Business premises are considered to be the same as a secondary residence. The term “secondary residence” should be understood to mean all built immovable property (apartments, houses, commercial, business or industrial premises, etc.) that does not constitute the primary residence, i.e. the home of the owner subject to squatting. Learn more about squatted secondary property.
It is imperative to distinguish squatting in a secondary residence from squatting in a primary residence. The two instances correspond to completely distinct legal systems. In effect, squatting cannot be considered home invasion unless the squatted property was established as a primary residence at the point in time when the squatter moved onto the premises. … Read More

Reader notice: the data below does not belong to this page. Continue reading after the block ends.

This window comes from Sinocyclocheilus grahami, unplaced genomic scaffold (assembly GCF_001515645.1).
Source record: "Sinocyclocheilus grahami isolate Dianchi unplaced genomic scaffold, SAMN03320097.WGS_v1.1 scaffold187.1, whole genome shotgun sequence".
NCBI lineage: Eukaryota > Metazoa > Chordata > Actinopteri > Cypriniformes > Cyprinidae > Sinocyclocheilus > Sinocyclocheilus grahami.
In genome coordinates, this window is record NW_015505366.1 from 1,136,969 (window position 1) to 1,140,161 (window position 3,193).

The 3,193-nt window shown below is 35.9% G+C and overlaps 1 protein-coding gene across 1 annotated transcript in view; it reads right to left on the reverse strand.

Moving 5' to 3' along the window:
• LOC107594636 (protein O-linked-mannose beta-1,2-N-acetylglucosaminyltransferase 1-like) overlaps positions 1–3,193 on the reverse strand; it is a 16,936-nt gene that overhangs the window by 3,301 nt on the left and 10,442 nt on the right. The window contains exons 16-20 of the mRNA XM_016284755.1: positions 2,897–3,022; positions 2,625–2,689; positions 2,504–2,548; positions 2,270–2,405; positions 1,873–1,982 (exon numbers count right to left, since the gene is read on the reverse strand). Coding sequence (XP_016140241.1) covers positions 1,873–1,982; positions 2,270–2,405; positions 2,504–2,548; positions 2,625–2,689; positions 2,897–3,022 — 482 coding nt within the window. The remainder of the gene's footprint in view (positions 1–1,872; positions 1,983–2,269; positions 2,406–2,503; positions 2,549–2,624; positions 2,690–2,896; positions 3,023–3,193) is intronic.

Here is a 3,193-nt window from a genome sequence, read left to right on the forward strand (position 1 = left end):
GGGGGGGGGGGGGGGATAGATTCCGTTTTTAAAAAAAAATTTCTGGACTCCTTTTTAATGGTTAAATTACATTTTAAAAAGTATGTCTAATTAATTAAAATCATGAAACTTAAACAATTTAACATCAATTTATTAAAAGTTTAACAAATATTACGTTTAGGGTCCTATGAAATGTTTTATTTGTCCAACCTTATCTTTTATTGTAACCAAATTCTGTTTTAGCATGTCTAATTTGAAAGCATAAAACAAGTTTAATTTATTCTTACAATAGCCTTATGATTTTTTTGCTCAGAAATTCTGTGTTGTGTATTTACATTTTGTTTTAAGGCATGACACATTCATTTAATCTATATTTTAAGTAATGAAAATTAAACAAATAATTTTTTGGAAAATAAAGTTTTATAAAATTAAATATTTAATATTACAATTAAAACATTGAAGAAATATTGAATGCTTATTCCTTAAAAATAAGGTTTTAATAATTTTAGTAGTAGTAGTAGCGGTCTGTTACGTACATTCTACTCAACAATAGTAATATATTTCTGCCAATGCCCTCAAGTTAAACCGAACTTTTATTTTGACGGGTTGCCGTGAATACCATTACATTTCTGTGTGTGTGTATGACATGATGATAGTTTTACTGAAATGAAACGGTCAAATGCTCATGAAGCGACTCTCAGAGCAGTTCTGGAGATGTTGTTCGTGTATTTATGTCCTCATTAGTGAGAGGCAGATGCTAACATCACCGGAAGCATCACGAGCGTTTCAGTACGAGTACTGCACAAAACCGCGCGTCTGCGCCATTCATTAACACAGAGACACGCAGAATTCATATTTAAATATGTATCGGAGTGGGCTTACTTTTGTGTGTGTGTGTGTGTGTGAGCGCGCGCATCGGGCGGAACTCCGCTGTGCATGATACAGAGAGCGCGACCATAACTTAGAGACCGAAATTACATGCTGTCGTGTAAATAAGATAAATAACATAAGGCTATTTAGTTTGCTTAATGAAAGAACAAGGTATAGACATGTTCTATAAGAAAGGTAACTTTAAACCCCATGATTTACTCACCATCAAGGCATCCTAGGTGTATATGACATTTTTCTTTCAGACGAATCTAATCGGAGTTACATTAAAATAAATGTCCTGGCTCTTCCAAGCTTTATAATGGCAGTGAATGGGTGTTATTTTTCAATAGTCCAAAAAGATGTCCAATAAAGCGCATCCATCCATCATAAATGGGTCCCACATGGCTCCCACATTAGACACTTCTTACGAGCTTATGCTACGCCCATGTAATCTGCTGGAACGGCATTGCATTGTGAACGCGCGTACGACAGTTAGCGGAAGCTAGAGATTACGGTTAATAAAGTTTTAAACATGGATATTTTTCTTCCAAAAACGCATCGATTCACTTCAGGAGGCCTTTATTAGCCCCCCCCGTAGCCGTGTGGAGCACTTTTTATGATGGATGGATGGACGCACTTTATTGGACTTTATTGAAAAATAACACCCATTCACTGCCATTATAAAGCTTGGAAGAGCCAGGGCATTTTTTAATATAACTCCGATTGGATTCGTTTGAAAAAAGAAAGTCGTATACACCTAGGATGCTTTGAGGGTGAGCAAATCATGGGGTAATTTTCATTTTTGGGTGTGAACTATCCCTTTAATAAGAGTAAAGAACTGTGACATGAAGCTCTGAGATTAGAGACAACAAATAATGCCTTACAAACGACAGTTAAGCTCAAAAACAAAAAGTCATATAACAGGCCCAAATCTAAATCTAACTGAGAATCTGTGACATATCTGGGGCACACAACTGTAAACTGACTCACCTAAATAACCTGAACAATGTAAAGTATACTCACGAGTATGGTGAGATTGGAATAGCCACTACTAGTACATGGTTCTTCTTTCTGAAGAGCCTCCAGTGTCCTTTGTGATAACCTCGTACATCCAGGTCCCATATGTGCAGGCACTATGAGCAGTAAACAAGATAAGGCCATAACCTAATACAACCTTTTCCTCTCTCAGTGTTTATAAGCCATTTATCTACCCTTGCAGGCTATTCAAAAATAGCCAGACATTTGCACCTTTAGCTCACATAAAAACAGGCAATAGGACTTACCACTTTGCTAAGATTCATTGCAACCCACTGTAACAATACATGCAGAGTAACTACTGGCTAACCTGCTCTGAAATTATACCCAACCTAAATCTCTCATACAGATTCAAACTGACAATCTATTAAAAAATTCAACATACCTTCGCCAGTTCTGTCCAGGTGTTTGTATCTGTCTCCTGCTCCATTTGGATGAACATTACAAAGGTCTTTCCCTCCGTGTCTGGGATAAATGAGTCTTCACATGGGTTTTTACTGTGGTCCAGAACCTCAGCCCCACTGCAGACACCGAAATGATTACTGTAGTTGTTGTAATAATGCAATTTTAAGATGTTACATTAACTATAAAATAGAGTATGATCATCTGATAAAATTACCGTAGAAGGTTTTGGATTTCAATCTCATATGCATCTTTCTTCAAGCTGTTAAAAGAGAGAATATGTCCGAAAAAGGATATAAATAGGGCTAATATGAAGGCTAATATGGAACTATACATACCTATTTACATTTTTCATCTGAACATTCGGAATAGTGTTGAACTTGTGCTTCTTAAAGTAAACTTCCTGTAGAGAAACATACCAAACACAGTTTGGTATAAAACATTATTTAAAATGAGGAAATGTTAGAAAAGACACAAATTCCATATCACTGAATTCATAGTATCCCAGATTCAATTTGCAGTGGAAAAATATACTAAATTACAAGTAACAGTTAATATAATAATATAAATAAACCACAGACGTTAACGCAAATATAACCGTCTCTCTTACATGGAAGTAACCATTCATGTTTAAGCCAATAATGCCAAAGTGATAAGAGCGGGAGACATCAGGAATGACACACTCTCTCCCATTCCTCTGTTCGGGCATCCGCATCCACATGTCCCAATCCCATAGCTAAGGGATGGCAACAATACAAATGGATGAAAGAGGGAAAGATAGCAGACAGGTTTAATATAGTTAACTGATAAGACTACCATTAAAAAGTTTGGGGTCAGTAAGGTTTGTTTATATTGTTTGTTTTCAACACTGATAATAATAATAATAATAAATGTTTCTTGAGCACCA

Squatting places two fundamental rights in opposition to each other: the right to property and the right to lodging. Squatting cannot be considered home invasion unless the squatted property was established as a primary residence at the point in time when the squatter moved there. The Court of Cassation (criminal division, 22 January 1997, 95-81.186) … Read More